Anthony McCall created his 'Line Describing a Cone' series by using a beam of white light from a film projector positioned at one end of a darkened room. "Passing through the projector is an animated film of a thin, arcing line that, frame by frame, gradually joins up to become a complete circle. Over the course of thirty minutes this line of light traces the circumference of the circle as a projection on the far wall while the beam takes the form of a three-dimensional hollow cone. Mist from smoke machines gives the beam of light a greater density, making it appear almost tangible."

McCall encourages viewers to move around and in front of the projection, and create artwork, themselves. McCall allows for the line of light to be sliced momentarily by a passing body or limb. "The fact that viewers can interact with the work challenges the passive, motionless viewing experience of conventional cinema, while the contingency of movement in the gallery space contrasts with the pre-determined geometry of the line of light. As a result, the emerging cone can be seen as either convex or concave depending not only on where the viewers stand but also on when they enter the space and on how long they spend there." Line Describing a Cone explores the boundaries between film and sculpture, light and dark.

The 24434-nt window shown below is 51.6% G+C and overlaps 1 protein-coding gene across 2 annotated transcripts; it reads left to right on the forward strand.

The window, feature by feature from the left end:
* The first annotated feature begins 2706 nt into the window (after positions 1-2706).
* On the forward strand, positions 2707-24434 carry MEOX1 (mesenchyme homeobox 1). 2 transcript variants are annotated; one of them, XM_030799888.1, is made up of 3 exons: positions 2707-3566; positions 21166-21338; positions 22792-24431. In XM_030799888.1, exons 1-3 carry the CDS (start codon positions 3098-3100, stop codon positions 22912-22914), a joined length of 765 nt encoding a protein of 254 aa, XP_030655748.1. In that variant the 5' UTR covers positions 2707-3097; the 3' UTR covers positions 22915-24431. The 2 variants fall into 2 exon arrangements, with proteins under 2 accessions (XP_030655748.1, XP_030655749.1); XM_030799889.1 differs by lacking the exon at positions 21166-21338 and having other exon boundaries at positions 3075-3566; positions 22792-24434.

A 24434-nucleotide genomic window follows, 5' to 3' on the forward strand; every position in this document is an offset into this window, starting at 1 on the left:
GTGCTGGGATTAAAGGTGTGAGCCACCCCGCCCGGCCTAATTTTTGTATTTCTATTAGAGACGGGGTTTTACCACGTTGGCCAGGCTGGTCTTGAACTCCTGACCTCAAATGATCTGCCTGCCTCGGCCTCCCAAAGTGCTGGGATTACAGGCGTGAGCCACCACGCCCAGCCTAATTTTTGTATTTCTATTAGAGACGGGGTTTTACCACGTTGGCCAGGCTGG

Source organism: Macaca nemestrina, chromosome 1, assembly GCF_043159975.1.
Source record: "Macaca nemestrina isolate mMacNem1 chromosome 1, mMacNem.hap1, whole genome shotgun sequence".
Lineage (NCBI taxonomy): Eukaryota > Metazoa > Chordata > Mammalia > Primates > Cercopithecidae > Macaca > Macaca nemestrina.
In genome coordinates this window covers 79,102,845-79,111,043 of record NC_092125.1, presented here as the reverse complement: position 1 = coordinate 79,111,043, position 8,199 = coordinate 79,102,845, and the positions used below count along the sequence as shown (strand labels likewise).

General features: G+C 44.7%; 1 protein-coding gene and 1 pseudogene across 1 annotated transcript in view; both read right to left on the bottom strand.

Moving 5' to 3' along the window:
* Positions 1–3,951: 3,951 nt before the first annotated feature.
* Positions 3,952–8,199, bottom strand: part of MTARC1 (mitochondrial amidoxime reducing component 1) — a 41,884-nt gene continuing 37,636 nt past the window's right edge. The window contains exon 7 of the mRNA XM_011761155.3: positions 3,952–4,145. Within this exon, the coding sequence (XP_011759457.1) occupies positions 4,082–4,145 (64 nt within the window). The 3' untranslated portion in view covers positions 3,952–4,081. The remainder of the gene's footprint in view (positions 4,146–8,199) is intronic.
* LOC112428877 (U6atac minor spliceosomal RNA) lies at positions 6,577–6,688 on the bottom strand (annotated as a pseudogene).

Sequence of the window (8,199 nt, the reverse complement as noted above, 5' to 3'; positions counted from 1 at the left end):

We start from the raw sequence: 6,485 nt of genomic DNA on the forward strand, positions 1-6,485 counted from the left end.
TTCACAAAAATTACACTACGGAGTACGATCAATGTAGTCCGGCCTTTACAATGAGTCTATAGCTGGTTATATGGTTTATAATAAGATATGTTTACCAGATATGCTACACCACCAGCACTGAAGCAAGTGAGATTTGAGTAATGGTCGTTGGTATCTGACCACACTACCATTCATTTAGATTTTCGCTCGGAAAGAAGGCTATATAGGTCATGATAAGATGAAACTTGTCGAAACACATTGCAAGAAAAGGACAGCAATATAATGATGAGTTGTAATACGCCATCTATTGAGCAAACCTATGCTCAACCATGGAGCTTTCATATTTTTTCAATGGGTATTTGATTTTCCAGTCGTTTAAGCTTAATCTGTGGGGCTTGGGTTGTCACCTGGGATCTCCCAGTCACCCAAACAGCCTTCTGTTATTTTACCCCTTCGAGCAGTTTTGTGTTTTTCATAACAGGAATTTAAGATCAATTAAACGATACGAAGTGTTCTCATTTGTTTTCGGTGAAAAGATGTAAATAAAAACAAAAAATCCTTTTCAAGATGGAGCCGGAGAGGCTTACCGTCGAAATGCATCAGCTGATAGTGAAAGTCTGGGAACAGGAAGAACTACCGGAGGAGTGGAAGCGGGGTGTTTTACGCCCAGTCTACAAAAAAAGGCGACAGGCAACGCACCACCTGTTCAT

Alex W. Dujet, Plakat

Dujet's piece's identify whatparts of a letter you can remove for it to still be ledgible.

James Bond Gun Barrel Scenes

"White dot blinks across the screen, from left to right. It settles on the far right-hand edge, then opens up to reveal the inside of a sniper’s gun barrel. The barrel follows the silhouette of James Bond as he walks across the white background.

Suddenly aware that he is being watched, Bond turns sharply, draws his own weapon and fires. A wash of red bleeds across the barrel and the dot falls to the bottom left of the screen, whereupon it fades away. " Or re-emerges as seen in the 'Octopussy' opening scene where the circle then becomes almost a peep which is zoomed in on to reveal the first movie scene.